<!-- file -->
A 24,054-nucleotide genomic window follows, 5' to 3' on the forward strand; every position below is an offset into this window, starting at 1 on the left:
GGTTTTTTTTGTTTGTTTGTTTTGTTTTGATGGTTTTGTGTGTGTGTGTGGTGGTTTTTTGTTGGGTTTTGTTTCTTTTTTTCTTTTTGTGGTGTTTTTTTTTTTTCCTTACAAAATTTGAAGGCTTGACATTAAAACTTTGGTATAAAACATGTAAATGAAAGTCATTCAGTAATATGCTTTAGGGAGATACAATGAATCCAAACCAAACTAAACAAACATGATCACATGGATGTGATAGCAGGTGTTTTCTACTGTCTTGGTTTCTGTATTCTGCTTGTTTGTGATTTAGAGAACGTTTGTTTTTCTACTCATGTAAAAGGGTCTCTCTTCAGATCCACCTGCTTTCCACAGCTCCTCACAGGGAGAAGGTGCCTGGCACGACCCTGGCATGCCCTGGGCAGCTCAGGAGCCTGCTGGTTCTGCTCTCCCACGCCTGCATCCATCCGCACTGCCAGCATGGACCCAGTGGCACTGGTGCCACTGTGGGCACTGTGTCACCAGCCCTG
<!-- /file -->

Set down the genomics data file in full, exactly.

A 24,054-nucleotide genomic window follows, 5' to 3' on the forward strand; every position below is an offset into this window, starting at 1 on the left:
GGTTTTTTTTGTTTGTTTGTTTTGTTTTGATGGTTTTGTGTGTGTGTGTGGTGGTTTTTTGTTGGGTTTTGTTTCTTTTTTTCTTTTTGTGGTGTTTTTTTTTTTTCCTTACAAAATTTGAAGGCTTGACATTAAAACTTTGGTATAAAACATGTAAATGAAAGTCATTCAGTAATATGCTTTAGGGAGATACAATGAATCCAAACCAAACTAAACAAACATGATCACATGGATGTGATAGCAGGTGTTTTCTACTGTCTTGGTTTCTGTATTCTGCTTGTTTGTGATTTAGAGAACGTTTGTTTTTCTACTCATGTAAAAGGGTCTCTCTTCAGATCCACCTGCTTTCCACAGCTCCTCACAGGGAGAAGGTGCCTGGCACGACCCTGGCATGCCCTGGGCAGCTCAGGAGCCTGCTGGTTCTGCTCTCCCACGCCTGCATCCATCCGCACTGCCAGCATGGACCCAGTGGCACTGGTGCCACTGTGGGCACTGTGTCACCAGCCCTG